How to Become A Certified Trainer

I frequently receive questions regarding personal training certification, so I compiled some helpful information for those of you pursing this career path. Enjoy!

 
I was encouraged to pursue my CSCS (certified strength and conditioning specialist) through the NSCA (National Strength and Conditioning Association). 


At the time, I was coaching college softball, and the CSCS certification is the most respected when working with college athletes.

Prospective college strength and conditioning coaches are required to have their CSCS in order to even apply for a job.

I audited an exercise science course to help prepare for the exam and borrowed the exercise science department’s DVDs and study materials in order to prepare…I busted my butt!

That’s actually me.

No, really. That’s me! The NSCA shot photos for the 3rd edition of Essentials of Strength and Conditioning Manual while I was still coaching at Creighton University.  Current athletes weren’t eligible by NCAA rules, so enter former athletes. Boo-ya.

*Important to note: There are many organizations where you can obtain certification.  In fact, if I were certifying today, I might select NSCA-CPT (certified personal trainer), NASM, ACSM, or ACE to certify, but its easier now to keep up with my continuing education units (CEU’s) and stick with my NSCA-CSCS.

The Basics

Cost
The NSCA-CSCS exam costs between $265 – $290 and closer to $400 if you are not a member of the NSCA. Only 65.5% of people that take the CSCS exam, pass it. Thank goodness I didn’t know that number when I took it–Yikes.

Requirements
You must have a bachelors degree to take the exam and maintain yearly CPR/AED certification (which is a good idea for everyone). Your degree does not need to be in exercise science (I was a psych major) but a conferred degree or current enrollment as a college senior is required.

Re-certification
Every 2 years, you must complete 6.0 CEU’s (continuing education units) to maintain your CSCS. Attending the national conference gets you 2.0 CEU’s whereas taking an online quiz only gets you 0.2 CEU’s, so you can see how it adds up. 

Benefits
The CSCS credential allows you to look at jobs both in college athletics and in the general population.

How do I prepare for the exam? 

1.  Read the book, Essentials of Strength and Conditioning
2.  Do practice tests–they are designed to prepare you for the exam.
3.  Participate in an internship or volunteer so you understand the practical side of training. Many trainers will allow you to shadow them with their clients’ consent.
4.  Review anatomy and physiology (*note: I need to do this on a regular basis) 

So, what does certification mean?
Does this certification mean I’m competent? Not necessarily, but competent enough to pass the exam.  However, it is my responsibility to practice within my scope of knowledge with my client’s welfare a priority.

Will this get me a J-O-B?
Most gyms will ONLY only hire personal trainers with certification.  Your credentials ultimately make you more marketable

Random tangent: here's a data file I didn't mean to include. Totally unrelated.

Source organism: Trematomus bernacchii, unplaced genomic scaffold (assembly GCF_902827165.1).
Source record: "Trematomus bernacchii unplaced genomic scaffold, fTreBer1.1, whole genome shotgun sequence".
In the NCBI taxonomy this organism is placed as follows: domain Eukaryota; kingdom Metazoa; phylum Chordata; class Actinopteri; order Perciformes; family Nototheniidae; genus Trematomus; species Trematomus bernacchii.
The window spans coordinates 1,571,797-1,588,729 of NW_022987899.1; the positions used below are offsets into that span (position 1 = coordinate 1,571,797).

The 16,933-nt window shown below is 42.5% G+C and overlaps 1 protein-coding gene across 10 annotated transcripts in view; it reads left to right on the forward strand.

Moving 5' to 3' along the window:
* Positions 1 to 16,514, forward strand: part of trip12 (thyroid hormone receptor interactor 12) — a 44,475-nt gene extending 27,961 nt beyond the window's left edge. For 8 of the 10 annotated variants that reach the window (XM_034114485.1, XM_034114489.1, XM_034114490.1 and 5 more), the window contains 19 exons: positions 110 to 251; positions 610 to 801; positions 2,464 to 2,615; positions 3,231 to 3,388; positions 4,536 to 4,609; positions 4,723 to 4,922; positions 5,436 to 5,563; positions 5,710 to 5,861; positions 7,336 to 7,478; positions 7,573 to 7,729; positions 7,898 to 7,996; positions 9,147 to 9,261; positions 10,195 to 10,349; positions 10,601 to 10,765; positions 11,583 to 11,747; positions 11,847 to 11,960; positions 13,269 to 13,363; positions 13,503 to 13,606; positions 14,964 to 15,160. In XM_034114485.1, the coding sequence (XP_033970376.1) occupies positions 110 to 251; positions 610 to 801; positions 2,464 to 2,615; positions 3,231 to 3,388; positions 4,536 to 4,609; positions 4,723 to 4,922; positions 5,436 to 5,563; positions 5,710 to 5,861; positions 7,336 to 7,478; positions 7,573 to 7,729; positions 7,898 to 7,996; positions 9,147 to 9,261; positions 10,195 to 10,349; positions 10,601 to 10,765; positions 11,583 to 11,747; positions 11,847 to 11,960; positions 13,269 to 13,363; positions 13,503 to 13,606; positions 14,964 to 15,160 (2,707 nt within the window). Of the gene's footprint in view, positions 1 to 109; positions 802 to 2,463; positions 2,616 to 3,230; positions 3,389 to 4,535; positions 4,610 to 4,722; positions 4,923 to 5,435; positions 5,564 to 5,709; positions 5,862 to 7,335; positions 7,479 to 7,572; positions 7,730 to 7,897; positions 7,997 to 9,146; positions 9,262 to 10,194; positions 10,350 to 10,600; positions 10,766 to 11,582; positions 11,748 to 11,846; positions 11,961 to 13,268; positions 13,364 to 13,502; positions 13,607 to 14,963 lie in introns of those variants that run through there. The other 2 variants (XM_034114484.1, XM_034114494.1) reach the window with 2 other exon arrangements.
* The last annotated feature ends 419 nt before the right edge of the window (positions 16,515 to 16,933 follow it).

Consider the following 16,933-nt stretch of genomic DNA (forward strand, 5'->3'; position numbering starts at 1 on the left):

Group fitness classes vary with some instructors certified only through that particular class or a broader certification.  For example, my gym is identified as a Spinning facility meaning all instructors must certify through Spinning in order to teach, but they do not need further certification than that.

*Your credentials will help open doors, but YOU have to own your teaching style and build a connection with clients. Experience is the best teacher.

 

Comments

  1. This is a great post! Thank you for sharing.

  2. Thanks for this post! I ordered the study materials for the ACSM exam… but haven’t started studying. I used to coach figure skating and was rated and all that jazz, but the only thing that really transfers over is talking to clients. And I haven’t done that for a while. I’m practicing on my parents right now.

  3. This is really helpful! I’m contemplating a spinning certification and/or personal training… thanks for the tips!

  4. Thanks for sharing this Jess! I’m glad I didn’t know that percentage either when I took it, but it was HARD! I’m not really in the fitness industry anymore (I have a teaching certificate on top of both my certs), but I still keep up with my CEUs just in case I decide to use it again. I also think the tips for the exam are right on. That book is definitely important along with some kind of job/internship in the field. That definitely helped me!

  5. I am (kind of) studying for my ACE PT now not that I have cracked a book since November…but gotta get back on track. I have my GroupEx Cert and just waiting to finish up this little pc of the puzzle.

    :)

  6. What a great, all-inclusive post Jess! Thank you! Many times I think about this… but all I really want to teach is Spin. One of these days, I’ll buck up and get certified in that – I would just loooove to teach Spin! :)

  7. Great info! I’m certified for group x through AFAA because it was the cheapest. They have a $99 special every year to certify, but I got hired without it to teach kids fitness classes. When I moved into other areas of teaching, I went ahead and certified to be more legit. What stinks is how expensive some of these certs are. For someone like me, who plans to work very part time teaching group x, the costs outweigh the benefits on a lot of the certs.

  8. What a great post! I wondered how those spin instructors got certified and where. Thanks for sharing.

  9. Great post with good information! Once I pass my RD boards I plan on becoming CSCC certified because it counts as my CEC there. I am ACE certified now and re-certifying this year.

    It’s also good to remember that passing a test makes you credible, but I think a lot about personal training is learned on the job. There needs to be passion and a real understanding of how the body works.